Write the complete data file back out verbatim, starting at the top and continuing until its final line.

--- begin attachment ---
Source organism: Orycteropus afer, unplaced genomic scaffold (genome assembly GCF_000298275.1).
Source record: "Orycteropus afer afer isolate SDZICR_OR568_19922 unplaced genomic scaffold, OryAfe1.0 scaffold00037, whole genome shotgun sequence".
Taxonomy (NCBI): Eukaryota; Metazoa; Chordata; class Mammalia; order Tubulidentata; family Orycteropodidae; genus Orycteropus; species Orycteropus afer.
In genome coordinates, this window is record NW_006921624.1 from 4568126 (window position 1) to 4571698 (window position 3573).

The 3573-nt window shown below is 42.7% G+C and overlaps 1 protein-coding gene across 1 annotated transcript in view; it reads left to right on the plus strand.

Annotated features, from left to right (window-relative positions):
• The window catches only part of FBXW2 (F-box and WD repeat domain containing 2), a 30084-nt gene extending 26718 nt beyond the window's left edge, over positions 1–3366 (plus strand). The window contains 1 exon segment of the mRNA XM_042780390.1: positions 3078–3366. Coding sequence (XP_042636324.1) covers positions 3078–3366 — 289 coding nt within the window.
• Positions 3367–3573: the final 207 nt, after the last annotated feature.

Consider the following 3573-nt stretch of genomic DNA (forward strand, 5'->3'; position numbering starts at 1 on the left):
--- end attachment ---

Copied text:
Source organism: Orycteropus afer, unplaced genomic scaffold (genome assembly GCF_000298275.1).
Source record: "Orycteropus afer afer isolate SDZICR_OR568_19922 unplaced genomic scaffold, OryAfe1.0 scaffold00037, whole genome shotgun sequence".
Taxonomy (NCBI): Eukaryota; Metazoa; Chordata; class Mammalia; order Tubulidentata; family Orycteropodidae; genus Orycteropus; species Orycteropus afer.
In genome coordinates, this window is record NW_006921624.1 from 4568126 (window position 1) to 4571698 (window position 3573).

The 3573-nt window shown below is 42.7% G+C and overlaps 1 protein-coding gene across 1 annotated transcript in view; it reads left to right on the plus strand.

Annotated features, from left to right (window-relative positions):
• The window catches only part of FBXW2 (F-box and WD repeat domain containing 2), a 30084-nt gene extending 26718 nt beyond the window's left edge, over positions 1–3366 (plus strand). The window contains 1 exon segment of the mRNA XM_042780390.1: positions 3078–3366. Coding sequence (XP_042636324.1) covers positions 3078–3366 — 289 coding nt within the window.
• Positions 3367–3573: the final 207 nt, after the last annotated feature.

Consider the following 3573-nt stretch of genomic DNA (forward strand, 5'->3'; position numbering starts at 1 on the left):